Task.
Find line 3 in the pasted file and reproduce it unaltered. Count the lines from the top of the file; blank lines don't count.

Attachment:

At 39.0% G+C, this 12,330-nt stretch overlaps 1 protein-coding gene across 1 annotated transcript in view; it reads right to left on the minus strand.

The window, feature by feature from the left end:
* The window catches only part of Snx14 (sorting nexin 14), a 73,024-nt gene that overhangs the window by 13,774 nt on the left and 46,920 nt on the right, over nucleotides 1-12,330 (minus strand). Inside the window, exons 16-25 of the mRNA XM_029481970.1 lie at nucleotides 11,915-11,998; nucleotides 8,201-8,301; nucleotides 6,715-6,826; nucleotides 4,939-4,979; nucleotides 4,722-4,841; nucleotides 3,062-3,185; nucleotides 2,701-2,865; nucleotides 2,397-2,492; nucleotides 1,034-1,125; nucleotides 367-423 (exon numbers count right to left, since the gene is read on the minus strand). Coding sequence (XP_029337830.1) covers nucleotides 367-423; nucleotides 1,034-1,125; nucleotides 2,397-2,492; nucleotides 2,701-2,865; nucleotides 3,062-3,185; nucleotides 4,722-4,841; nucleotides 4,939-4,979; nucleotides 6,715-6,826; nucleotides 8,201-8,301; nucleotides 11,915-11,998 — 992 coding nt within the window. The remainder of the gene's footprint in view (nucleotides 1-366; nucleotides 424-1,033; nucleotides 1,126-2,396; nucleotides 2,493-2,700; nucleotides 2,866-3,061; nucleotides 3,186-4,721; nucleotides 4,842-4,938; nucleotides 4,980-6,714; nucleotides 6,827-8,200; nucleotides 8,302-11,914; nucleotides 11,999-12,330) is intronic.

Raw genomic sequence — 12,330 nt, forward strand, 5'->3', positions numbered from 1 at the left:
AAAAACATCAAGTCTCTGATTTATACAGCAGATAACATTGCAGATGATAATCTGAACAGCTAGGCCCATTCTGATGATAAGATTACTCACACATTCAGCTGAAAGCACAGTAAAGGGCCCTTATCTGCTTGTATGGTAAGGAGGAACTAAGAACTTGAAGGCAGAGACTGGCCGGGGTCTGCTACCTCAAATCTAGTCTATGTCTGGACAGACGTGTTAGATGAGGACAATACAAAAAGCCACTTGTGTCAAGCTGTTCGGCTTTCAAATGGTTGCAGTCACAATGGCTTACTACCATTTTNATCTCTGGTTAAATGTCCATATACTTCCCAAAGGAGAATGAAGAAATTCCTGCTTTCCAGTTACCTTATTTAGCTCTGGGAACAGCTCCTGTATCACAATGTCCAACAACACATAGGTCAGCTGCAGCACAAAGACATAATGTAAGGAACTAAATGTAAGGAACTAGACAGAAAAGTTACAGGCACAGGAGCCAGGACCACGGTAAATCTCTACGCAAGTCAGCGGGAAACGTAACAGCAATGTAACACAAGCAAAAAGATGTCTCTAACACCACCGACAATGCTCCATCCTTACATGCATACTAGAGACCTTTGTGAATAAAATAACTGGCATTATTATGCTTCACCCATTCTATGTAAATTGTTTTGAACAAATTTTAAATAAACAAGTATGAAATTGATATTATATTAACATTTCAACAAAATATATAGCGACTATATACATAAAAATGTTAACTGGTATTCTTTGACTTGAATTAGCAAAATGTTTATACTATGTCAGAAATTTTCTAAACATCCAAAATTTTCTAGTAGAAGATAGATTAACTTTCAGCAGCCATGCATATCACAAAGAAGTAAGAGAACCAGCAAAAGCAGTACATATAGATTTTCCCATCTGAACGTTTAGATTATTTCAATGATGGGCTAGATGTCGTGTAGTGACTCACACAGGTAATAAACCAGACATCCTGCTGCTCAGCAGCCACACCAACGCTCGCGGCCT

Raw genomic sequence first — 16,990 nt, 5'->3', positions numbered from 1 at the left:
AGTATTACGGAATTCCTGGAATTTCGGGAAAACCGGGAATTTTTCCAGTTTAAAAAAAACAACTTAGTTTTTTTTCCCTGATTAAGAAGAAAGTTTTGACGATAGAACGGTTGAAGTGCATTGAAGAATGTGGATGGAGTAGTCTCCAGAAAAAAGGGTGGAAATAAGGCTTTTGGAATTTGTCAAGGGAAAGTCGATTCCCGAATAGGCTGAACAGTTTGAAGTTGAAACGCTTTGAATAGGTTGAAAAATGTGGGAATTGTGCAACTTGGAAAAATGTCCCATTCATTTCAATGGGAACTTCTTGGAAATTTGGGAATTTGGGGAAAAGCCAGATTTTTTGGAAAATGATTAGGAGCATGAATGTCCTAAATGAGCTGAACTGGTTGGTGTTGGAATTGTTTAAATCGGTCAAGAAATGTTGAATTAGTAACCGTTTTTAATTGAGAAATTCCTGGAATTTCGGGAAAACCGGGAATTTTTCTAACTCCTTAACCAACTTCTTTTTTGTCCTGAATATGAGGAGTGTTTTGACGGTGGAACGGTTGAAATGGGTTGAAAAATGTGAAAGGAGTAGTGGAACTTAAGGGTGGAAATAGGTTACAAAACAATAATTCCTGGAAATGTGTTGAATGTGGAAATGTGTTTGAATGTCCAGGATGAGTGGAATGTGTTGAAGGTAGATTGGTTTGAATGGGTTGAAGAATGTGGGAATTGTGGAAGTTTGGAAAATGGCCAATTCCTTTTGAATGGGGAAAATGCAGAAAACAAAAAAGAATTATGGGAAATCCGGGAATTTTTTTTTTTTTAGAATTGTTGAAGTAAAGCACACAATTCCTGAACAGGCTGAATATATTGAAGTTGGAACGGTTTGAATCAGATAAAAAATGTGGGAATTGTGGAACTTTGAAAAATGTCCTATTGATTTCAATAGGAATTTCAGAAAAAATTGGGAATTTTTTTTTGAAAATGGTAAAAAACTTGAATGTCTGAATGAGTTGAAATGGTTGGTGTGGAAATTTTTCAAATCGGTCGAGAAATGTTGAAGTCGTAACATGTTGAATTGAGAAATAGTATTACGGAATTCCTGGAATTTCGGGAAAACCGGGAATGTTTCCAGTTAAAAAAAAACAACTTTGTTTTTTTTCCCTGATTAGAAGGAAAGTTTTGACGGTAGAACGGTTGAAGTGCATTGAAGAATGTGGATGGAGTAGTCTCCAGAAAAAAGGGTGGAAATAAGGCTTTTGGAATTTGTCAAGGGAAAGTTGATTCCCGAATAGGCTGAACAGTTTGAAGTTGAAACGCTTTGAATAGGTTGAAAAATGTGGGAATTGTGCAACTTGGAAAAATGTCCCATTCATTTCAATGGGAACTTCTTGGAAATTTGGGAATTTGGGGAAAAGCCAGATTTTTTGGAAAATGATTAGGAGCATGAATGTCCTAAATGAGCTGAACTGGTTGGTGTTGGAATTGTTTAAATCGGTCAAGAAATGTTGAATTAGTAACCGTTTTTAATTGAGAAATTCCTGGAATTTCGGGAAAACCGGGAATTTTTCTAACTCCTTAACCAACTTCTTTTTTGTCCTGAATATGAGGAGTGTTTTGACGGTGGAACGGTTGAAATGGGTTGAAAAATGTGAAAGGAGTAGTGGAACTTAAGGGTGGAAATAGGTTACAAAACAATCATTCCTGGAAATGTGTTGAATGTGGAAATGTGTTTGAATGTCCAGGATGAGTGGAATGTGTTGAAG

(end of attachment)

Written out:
* The window catches only part of Snx14 (sorting nexin 14), a 73,024-nt gene that overhangs the window by 13,774 nt on the left and 46,920 nt on the right, over nucleotides 1-12,330 (minus strand). Inside the window, exons 16-25 of the mRNA XM_029481970.1 lie at nucleotides 11,915-11,998; nucleotides 8,201-8,301; nucleotides 6,715-6,826; nucleotides 4,939-4,979; nucleotides 4,722-4,841; nucleotides 3,062-3,185; nucleotides 2,701-2,865; nucleotides 2,397-2,492; nucleotides 1,034-1,125; nucleotides 367-423 (exon numbers count right to left, since the gene is read on the minus strand). Coding sequence (XP_029337830.1) covers nucleotides 367-423; nucleotides 1,034-1,125; nucleotides 2,397-2,492; nucleotides 2,701-2,865; nucleotides 3,062-3,185; nucleotides 4,722-4,841; nucleotides 4,939-4,979; nucleotides 6,715-6,826; nucleotides 8,201-8,301; nucleotides 11,915-11,998 — 992 coding nt within the window. The remainder of the gene's footprint in view (nucleotides 1-366; nucleotides 424-1,033; nucleotides 1,126-2,396; nucleotides 2,493-2,700; nucleotides 2,866-3,061; nucleotides 3,186-4,721; nucleotides 4,842-4,938; nucleotides 4,980-6,714; nucleotides 6,827-8,200; nucleotides 8,302-11,914; nucleotides 11,999-12,330) is intronic.